The Legacy of the Stonewall Riots

Stonewall, 1969 (image via LPC)

The infamous raid on the Stonewall Inn occurred at 3am on June 28th, 1969, and was followed by five nights of ongoing protests. These events came to be known as the Stonewall Riots or Uprising, which is considered to be a major turning point in the gay rights movement, or in many ways the birth of the modern LGBT (Lesbian, Gay, Bisexual, and Transgender) rights movement.

We here at GVSHP have long endeavored to mark the significance of this history. In 1999, GVSHP successfully co-nominated the Stonewall Inn listed for the State and National Register of Historic Places — the first site ever listed on the State and National Registers for a connection to LGBT history.  And in 2015, GVSHP successfully led the effort to designate Stonewall as a NYC Landmark — NYC’s first (and still only, to our chagrin) landmark specifically related to LGBT history.

As we previously reported, after Stonewall, the LGBT community became much more wiling to openly assert their sexuality and voice their opinions. Noted gay activist Frank Kameny, quoted in the National Register listing, states, “by the time of Stonewall we had fifty to sixty gay groups in the country.  A year later there was at least 1,500.  By two years later, to the extent that a count

Click to enlarge- Buried on page 33, an article about the first night of the Stonewall Riots in the New York Times, Sunday, June 29, 1969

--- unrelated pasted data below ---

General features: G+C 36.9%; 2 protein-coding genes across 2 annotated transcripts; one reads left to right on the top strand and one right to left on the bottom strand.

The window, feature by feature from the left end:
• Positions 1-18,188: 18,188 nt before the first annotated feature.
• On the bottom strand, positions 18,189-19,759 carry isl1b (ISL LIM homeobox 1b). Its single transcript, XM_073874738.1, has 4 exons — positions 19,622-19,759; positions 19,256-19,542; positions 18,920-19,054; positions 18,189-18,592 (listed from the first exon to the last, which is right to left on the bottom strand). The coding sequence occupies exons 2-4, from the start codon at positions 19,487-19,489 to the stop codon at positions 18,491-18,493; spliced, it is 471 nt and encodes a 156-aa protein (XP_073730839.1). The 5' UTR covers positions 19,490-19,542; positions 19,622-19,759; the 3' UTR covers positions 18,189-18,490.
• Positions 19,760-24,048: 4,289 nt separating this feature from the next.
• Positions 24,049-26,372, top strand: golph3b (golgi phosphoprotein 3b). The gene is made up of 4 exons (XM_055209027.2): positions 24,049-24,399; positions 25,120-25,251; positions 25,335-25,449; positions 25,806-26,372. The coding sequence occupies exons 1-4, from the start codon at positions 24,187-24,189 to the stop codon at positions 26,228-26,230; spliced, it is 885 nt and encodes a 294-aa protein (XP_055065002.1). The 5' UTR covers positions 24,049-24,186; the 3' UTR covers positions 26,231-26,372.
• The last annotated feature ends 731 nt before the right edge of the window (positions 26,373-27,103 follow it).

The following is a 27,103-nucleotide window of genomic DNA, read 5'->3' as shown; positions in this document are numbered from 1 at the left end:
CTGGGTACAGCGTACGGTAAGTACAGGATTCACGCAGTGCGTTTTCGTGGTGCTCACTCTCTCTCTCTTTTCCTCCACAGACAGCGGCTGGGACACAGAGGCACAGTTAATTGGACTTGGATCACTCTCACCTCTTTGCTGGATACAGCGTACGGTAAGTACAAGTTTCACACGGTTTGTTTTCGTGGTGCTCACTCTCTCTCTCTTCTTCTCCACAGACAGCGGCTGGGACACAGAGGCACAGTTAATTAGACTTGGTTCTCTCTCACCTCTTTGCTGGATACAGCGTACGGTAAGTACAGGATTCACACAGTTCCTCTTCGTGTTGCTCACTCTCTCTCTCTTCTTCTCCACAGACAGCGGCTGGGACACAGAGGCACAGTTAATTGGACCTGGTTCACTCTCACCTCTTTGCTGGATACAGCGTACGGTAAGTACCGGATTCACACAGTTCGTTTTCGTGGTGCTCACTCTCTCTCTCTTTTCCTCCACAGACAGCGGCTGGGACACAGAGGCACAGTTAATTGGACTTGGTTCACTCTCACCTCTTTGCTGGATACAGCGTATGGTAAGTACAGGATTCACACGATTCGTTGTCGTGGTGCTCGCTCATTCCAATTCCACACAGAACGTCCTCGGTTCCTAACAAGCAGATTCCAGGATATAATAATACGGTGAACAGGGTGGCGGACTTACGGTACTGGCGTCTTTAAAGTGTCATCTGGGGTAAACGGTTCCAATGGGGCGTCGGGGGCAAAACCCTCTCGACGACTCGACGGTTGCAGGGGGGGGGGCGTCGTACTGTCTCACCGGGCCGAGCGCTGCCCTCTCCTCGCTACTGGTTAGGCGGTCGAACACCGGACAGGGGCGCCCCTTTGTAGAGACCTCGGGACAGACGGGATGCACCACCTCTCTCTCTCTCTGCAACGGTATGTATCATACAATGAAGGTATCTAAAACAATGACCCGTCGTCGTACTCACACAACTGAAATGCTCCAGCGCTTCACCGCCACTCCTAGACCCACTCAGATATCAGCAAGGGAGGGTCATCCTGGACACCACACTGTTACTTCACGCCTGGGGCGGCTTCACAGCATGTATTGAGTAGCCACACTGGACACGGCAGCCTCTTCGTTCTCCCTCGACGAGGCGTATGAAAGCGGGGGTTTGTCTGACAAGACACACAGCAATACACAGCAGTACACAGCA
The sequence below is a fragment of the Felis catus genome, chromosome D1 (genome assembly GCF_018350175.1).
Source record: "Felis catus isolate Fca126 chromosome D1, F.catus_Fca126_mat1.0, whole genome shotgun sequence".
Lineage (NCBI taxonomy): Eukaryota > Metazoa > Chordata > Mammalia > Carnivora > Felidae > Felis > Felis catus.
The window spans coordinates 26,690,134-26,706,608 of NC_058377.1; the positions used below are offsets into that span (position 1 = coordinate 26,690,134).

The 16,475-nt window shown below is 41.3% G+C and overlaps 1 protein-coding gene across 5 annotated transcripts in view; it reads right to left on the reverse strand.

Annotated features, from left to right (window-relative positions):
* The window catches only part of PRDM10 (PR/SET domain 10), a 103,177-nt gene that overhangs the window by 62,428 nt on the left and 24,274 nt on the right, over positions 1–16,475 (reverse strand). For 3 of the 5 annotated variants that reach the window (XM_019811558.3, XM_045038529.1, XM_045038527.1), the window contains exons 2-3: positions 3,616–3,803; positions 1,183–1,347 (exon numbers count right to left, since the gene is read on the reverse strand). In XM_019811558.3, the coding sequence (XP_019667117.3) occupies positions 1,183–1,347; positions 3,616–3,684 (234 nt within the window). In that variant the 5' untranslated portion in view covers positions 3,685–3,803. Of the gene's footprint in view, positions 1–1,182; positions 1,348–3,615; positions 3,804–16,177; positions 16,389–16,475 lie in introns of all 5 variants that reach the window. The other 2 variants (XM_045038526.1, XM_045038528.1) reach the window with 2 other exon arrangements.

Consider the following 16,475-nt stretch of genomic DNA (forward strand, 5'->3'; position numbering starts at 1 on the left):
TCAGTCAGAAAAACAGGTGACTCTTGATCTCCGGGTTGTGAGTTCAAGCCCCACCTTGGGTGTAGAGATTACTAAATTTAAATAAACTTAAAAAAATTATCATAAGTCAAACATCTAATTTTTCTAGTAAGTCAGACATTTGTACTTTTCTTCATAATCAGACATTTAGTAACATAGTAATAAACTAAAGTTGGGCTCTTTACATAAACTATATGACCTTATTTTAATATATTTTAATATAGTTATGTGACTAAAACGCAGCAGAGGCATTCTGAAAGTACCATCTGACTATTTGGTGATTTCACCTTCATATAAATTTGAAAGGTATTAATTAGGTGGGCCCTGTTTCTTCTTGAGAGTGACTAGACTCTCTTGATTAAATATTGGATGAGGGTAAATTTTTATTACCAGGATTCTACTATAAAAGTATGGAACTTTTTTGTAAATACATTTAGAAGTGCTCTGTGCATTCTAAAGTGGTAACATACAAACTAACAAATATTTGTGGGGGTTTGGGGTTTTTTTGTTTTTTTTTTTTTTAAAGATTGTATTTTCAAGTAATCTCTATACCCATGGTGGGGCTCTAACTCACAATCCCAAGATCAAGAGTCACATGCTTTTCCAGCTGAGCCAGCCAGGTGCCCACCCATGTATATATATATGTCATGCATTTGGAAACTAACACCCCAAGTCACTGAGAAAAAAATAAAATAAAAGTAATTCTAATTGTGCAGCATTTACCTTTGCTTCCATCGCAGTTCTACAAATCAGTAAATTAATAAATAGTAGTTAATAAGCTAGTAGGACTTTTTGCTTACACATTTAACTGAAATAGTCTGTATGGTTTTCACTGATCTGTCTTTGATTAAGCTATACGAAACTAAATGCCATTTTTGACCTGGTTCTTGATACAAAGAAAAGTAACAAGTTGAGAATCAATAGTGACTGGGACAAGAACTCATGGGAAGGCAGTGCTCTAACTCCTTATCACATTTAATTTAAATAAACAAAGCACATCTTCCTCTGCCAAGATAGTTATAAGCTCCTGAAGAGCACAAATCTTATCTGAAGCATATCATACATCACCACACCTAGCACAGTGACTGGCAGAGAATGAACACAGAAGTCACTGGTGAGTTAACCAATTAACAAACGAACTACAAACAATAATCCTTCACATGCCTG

could be made, it was 2,500.  And that was the impact of Stonewall.” One year following Stonewall the first LGBT Pride March occurred when thousands of people marched from Christopher Park to Central Park to celebrate the anniversary.

While many people consider Stonewall to be THE major turning point in the gay rights movement, many historians and LGBT advocates take a different view. According to Susan Freeman, associate professor and chair of the department of Gender and Women’s Studies at Western Michigan University, “A longer view of gay and lesbian history works to decenter Stonewall as the all-important turning point, as does recognition of the impact of young liberation activists who moved homophile organizations toward greater militancy…Stonewall as an event took hold of people’s consciousness largely because of the grassroots organizing that followed it, plus the annual commemorations and organizations that adopted the name.”

By no means should this lessen the impact of Stonewall, but we should recognize there were gay activists before Stonewall, who laid much of the groundwork and built the advocacy infrastructure that allowed the gay rights movement to explode in the aftermath of Stonewall.

Read our series on local LGBT History- South Village, NoHo, West Village, and East Village. Read about the LGBT history of Bleecker Street, MacDougal Street, Cooper Square/Bowery, and Christopher Street, And here is a list of LGBTQ resources and information we put together last year.

The fight to preserve LGBT history is not over! We have lost many historic historic sites that played important roles in LGBT history, including the Oscar Wilde Bookshop, St. Vincent’s Hospital, and 186 Spring Street, and are fighting hard to preserve what is left! See a list of important LGBT sites here, or the map below.

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Sam Moskowitz